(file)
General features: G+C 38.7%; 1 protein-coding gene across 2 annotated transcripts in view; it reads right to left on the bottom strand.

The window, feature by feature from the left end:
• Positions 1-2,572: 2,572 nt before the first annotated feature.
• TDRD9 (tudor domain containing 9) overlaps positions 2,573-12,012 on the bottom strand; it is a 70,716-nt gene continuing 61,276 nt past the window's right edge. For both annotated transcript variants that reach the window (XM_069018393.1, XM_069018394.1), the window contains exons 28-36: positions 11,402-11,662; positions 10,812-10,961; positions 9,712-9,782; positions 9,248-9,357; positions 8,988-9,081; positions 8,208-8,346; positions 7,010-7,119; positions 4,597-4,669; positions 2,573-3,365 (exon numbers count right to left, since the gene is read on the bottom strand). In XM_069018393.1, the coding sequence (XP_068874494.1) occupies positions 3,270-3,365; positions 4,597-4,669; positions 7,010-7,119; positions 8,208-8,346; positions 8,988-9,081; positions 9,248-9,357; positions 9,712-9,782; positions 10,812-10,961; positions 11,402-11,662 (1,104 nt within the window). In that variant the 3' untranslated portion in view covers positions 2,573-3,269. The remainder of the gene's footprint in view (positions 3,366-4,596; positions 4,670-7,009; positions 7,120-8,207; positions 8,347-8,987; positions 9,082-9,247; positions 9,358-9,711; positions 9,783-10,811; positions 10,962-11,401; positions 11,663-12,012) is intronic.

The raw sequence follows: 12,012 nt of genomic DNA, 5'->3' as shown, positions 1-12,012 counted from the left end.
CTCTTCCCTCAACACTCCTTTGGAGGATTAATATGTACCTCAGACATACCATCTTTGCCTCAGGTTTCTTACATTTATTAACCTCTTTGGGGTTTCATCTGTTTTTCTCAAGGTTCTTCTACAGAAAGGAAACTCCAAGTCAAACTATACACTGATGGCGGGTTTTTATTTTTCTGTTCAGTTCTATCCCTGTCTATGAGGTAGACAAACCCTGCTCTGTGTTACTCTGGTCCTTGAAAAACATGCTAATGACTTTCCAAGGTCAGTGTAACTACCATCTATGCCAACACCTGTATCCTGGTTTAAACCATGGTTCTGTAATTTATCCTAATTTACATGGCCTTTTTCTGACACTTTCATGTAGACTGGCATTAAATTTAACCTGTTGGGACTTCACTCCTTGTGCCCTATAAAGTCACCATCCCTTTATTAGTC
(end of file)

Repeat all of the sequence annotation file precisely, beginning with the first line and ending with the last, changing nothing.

General features: G+C 38.7%; 1 protein-coding gene across 2 annotated transcripts in view; it reads right to left on the bottom strand.

The window, feature by feature from the left end:
• Positions 1-2,572: 2,572 nt before the first annotated feature.
• TDRD9 (tudor domain containing 9) overlaps positions 2,573-12,012 on the bottom strand; it is a 70,716-nt gene continuing 61,276 nt past the window's right edge. For both annotated transcript variants that reach the window (XM_069018393.1, XM_069018394.1), the window contains exons 28-36: positions 11,402-11,662; positions 10,812-10,961; positions 9,712-9,782; positions 9,248-9,357; positions 8,988-9,081; positions 8,208-8,346; positions 7,010-7,119; positions 4,597-4,669; positions 2,573-3,365 (exon numbers count right to left, since the gene is read on the bottom strand). In XM_069018393.1, the coding sequence (XP_068874494.1) occupies positions 3,270-3,365; positions 4,597-4,669; positions 7,010-7,119; positions 8,208-8,346; positions 8,988-9,081; positions 9,248-9,357; positions 9,712-9,782; positions 10,812-10,961; positions 11,402-11,662 (1,104 nt within the window). In that variant the 3' untranslated portion in view covers positions 2,573-3,269. The remainder of the gene's footprint in view (positions 3,366-4,596; positions 4,670-7,009; positions 7,120-8,207; positions 8,347-8,987; positions 9,082-9,247; positions 9,358-9,711; positions 9,783-10,811; positions 10,962-11,401; positions 11,663-12,012) is intronic.

The raw sequence follows: 12,012 nt of genomic DNA, 5'->3' as shown, positions 1-12,012 counted from the left end.
CTCTTCCCTCAACACTCCTTTGGAGGATTAATATGTACCTCAGACATACCATCTTTGCCTCAGGTTTCTTACATTTATTAACCTCTTTGGGGTTTCATCTGTTTTTCTCAAGGTTCTTCTACAGAAAGGAAACTCCAAGTCAAACTATACACTGATGGCGGGTTTTTATTTTTCTGTTCAGTTCTATCCCTGTCTATGAGGTAGACAAACCCTGCTCTGTGTTACTCTGGTCCTTGAAAAACATGCTAATGACTTTCCAAGGTCAGTGTAACTACCATCTATGCCAACACCTGTATCCTGGTTTAAACCATGGTTCTGTAATTTATCCTAATTTACATGGCCTTTTTCTGACACTTTCATGTAGACTGGCATTAAATTTAACCTGTTGGGACTTCACTCCTTGTGCCCTATAAAGTCACCATCCCTTTATTAGTC